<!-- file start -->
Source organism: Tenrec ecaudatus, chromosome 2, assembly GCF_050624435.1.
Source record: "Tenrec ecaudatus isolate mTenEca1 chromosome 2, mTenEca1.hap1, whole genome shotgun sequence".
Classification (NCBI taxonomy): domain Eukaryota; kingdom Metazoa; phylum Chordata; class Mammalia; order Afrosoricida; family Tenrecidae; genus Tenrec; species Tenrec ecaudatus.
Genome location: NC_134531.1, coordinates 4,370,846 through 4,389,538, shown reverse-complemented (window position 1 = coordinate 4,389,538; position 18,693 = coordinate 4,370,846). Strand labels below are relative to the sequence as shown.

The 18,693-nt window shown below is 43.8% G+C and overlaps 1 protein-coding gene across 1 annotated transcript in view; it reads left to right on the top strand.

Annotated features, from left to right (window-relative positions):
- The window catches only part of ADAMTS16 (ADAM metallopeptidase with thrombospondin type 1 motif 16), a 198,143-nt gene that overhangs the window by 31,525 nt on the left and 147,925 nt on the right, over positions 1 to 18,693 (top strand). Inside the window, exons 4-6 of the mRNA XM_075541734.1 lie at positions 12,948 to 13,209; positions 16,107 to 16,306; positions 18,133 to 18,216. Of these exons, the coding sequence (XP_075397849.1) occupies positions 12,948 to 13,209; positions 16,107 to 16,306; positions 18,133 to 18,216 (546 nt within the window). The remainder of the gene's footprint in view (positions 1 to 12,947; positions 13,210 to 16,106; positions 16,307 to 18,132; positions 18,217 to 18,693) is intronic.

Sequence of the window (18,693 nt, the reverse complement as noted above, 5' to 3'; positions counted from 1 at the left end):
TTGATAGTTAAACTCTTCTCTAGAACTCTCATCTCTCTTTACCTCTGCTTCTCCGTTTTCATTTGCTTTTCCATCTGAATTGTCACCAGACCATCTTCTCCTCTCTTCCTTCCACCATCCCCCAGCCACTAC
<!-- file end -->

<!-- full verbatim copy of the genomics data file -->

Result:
Source organism: Tenrec ecaudatus, chromosome 2, assembly GCF_050624435.1.
Source record: "Tenrec ecaudatus isolate mTenEca1 chromosome 2, mTenEca1.hap1, whole genome shotgun sequence".
Classification (NCBI taxonomy): domain Eukaryota; kingdom Metazoa; phylum Chordata; class Mammalia; order Afrosoricida; family Tenrecidae; genus Tenrec; species Tenrec ecaudatus.
Genome location: NC_134531.1, coordinates 4,370,846 through 4,389,538, shown reverse-complemented (window position 1 = coordinate 4,389,538; position 18,693 = coordinate 4,370,846). Strand labels below are relative to the sequence as shown.

The 18,693-nt window shown below is 43.8% G+C and overlaps 1 protein-coding gene across 1 annotated transcript in view; it reads left to right on the top strand.

Annotated features, from left to right (window-relative positions):
- The window catches only part of ADAMTS16 (ADAM metallopeptidase with thrombospondin type 1 motif 16), a 198,143-nt gene that overhangs the window by 31,525 nt on the left and 147,925 nt on the right, over positions 1 to 18,693 (top strand). Inside the window, exons 4-6 of the mRNA XM_075541734.1 lie at positions 12,948 to 13,209; positions 16,107 to 16,306; positions 18,133 to 18,216. Of these exons, the coding sequence (XP_075397849.1) occupies positions 12,948 to 13,209; positions 16,107 to 16,306; positions 18,133 to 18,216 (546 nt within the window). The remainder of the gene's footprint in view (positions 1 to 12,947; positions 13,210 to 16,106; positions 16,307 to 18,132; positions 18,217 to 18,693) is intronic.

Sequence of the window (18,693 nt, the reverse complement as noted above, 5' to 3'; positions counted from 1 at the left end):
TTGATAGTTAAACTCTTCTCTAGAACTCTCATCTCTCTTTACCTCTGCTTCTCCGTTTTCATTTGCTTTTCCATCTGAATTGTCACCAGACCATCTTCTCCTCTCTTCCTTCCACCATCCCCCAGCCACTAC